Wampi: If we put our minds to it, we can take over the world.
A few days ago we published in the networks of Magazine AM:PM a video with the announcement of the ice cream sandwich in the background. Never in a million years did we expect to find a comment from Wampi, the consecrated promise of the genre, saying: "you won't believe me... but that audio of the popsicle and the ice cream sandwich was made by me 😂😃".
"I honestly don't know at what point that became so popular," he says. I was in high school at the time, and I was a little kid who was doing beats She would do anything to earn a few pesos. So when her cousin's boyfriend asked her for some delivery to hawk her popsicle business, she didn't think twice. Based on the well-known melody of the ice cream cart (a version of the popular English folk song London Bridge Falling Down), Wampi half-heartedly recorded his voice on the phone ("la paletica... el bocadito de helado"), added a pedal and a box, and delivered the result. Neither he nor anyone else could have imagined that this assignment, carried out with reluctance, would spread like wildfire among the ice cream peddlers and become part of the city's soundtrack. "That's practically all over Havana, as if it were a theme song of mine in the street," he comments amused.
A few years later it would seem that he has achieved it all: after becoming one of the essential names of the Rami Records trident and generating a bewildering fan base in Peru, this 2023 he launched completely independent (with his brother, Daryel Mustelier, as manager), made his first presentations in Europe and on December 2, he will be part of the line-up of the nascent Cimafest. As if that were not enough, it has just released a remix of its last hit, Maleantewhich features Puerto Rican reggaeton musician Lenny Tavárez. But listening to him speak, one suspects that he is just beginning to climb the ladder. He's eager, he's hungry, he's young. And all the time he is looking for a new goal to challenge.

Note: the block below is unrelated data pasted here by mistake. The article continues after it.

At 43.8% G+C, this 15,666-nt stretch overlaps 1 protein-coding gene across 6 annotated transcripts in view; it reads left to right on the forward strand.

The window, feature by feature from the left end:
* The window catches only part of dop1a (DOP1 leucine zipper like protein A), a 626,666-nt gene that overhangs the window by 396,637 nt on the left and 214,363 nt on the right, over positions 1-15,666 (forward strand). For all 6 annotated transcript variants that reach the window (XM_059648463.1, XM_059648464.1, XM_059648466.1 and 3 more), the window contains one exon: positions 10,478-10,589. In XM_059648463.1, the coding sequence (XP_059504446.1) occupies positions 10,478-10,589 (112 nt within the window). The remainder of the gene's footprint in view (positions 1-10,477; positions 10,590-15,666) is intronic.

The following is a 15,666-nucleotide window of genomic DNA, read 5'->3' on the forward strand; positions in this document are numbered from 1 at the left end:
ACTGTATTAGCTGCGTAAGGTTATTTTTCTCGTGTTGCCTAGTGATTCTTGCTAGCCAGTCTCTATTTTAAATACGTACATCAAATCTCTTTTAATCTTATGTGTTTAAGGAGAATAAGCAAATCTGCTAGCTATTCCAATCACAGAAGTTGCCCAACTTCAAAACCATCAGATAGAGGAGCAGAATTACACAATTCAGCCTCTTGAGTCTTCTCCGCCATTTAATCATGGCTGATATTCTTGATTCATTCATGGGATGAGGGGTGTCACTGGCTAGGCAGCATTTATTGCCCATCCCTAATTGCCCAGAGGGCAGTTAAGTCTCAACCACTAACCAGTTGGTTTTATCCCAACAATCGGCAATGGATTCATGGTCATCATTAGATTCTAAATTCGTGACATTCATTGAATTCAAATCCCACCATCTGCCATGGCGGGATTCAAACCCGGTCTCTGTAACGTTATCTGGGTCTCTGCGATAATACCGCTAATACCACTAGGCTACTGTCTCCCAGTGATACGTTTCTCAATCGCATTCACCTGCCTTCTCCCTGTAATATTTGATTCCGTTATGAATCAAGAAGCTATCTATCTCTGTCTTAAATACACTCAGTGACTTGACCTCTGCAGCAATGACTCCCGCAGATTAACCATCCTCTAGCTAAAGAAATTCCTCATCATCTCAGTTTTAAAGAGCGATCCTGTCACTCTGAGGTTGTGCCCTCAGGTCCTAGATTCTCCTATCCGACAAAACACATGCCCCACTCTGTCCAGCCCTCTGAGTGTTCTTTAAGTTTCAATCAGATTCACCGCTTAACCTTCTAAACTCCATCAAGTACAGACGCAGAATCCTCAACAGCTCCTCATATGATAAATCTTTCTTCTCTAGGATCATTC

"BroI consider myself a visionary of music, and of what can happen with our movement," he tells me as we talk one November afternoon in Havana, a few days before he leaves for the United States. On her dress, of rigorous white, stands out the Eleggua necklace she wears. His eyes have a very particular light, a mixture of determination and childlike joy. Now that I am so close to him, I remember how tremendously young he is.
His enthusiasm and confidence in the cast is inspiring, infectious, especially if you're a fan of the genre like me. "I think if we all pull together and support each other we can go a long way; we can follow the dembowwhich followed in the footsteps of reggaeton. But it's a matter of learning how the business works and supporting each other as Cuban artists, which we all are," he says with conviction.
-What do you think the cast might need to internationalize? I feel that...
-No, nothing is missing.
-I feel that it has to evolve, but...
-From the bottom of my heart I can tell you that nothing is missing. [If anything] it lacks time, and to mature the attitudes of the artists, because there are times when we look arrogant, and those things don't appeal to the outside public, they don't attract their attention, and they are a little disappointing. But that is what it is, to improve our attitudes, because the cast is already international, even if people think it is not. The only thing left to do is to defend it and show that this is here to stay.
-There was some speculation about whether you were migrating or not. How do you live that relationship, at the time of creating, between being here and being far away?
-That has a lot of influence; whoever tells you it doesn't is lying to you. It influences in part because, asere, the cast is [from] here in Cuba. Don't look for it in any other part of the world than Cuba, in what Cubans live day by day. I myself live in a cast, I was born and grew up in a cast, and all my songs are based on my experiences and the experiences of other people [close to me], and I imagine that my colleagues base themselves on the stories that they and the people close to them live. When you leave you lose that connection, you start to have another one, but it's not the same. I don't think it affects me so much, because I always keep in touch with the people here in Cuba, and since I'm creative I don't depend so much on people.
-We were talking about the collaborations you've been doing in recent years and this Friday comes something big with Lenny Tavárez. Tell me how you got there.